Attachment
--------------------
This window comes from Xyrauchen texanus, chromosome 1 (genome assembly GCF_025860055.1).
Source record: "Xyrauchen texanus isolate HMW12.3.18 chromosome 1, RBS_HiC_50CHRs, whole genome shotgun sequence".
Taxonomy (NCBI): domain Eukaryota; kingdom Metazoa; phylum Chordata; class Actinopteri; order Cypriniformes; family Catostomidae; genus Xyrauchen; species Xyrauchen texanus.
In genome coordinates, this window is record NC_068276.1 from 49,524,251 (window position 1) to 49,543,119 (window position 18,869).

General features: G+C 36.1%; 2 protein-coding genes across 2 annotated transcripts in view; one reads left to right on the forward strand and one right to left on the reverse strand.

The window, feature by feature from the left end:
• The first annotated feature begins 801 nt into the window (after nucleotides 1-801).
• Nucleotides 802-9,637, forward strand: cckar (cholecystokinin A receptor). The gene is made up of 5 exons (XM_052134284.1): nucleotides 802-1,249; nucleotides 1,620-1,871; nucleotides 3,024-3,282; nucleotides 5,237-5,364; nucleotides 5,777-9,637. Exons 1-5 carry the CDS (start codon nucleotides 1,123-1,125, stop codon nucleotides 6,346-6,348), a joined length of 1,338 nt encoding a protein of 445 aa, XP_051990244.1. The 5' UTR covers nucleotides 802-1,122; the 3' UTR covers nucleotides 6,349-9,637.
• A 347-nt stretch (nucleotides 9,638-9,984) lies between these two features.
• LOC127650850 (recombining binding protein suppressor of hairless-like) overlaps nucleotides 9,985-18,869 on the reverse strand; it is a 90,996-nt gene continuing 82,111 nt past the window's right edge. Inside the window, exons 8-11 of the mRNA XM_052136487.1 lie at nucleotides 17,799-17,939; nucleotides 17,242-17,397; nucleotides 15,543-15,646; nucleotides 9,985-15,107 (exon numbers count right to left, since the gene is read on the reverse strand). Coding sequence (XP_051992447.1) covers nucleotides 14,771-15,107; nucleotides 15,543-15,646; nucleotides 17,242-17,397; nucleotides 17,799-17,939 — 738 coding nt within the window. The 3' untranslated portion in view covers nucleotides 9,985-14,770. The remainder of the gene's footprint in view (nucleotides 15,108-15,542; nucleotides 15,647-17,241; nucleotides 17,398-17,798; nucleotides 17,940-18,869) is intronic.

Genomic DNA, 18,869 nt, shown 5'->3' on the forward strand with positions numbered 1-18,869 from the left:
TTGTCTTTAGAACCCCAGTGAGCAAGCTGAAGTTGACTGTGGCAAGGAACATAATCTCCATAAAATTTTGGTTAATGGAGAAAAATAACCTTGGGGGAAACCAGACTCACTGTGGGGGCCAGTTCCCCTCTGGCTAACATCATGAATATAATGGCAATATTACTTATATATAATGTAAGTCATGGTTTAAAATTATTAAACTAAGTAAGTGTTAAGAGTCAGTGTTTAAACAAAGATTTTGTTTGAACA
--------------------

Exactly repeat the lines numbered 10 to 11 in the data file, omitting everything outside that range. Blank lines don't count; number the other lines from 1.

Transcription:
• LOC127650850 (recombining binding protein suppressor of hairless-like) overlaps nucleotides 9,985-18,869 on the reverse strand; it is a 90,996-nt gene continuing 82,111 nt past the window's right edge. Inside the window, exons 8-11 of the mRNA XM_052136487.1 lie at nucleotides 17,799-17,939; nucleotides 17,242-17,397; nucleotides 15,543-15,646; nucleotides 9,985-15,107 (exon numbers count right to left, since the gene is read on the reverse strand). Coding sequence (XP_051992447.1) covers nucleotides 14,771-15,107; nucleotides 15,543-15,646; nucleotides 17,242-17,397; nucleotides 17,799-17,939 — 738 coding nt within the window. The 3' untranslated portion in view covers nucleotides 9,985-14,770. The remainder of the gene's footprint in view (nucleotides 15,108-15,542; nucleotides 15,647-17,241; nucleotides 17,398-17,798; nucleotides 17,940-18,869) is intronic.

Genomic DNA, 18,869 nt, shown 5'->3' on the forward strand with positions numbered 1-18,869 from the left: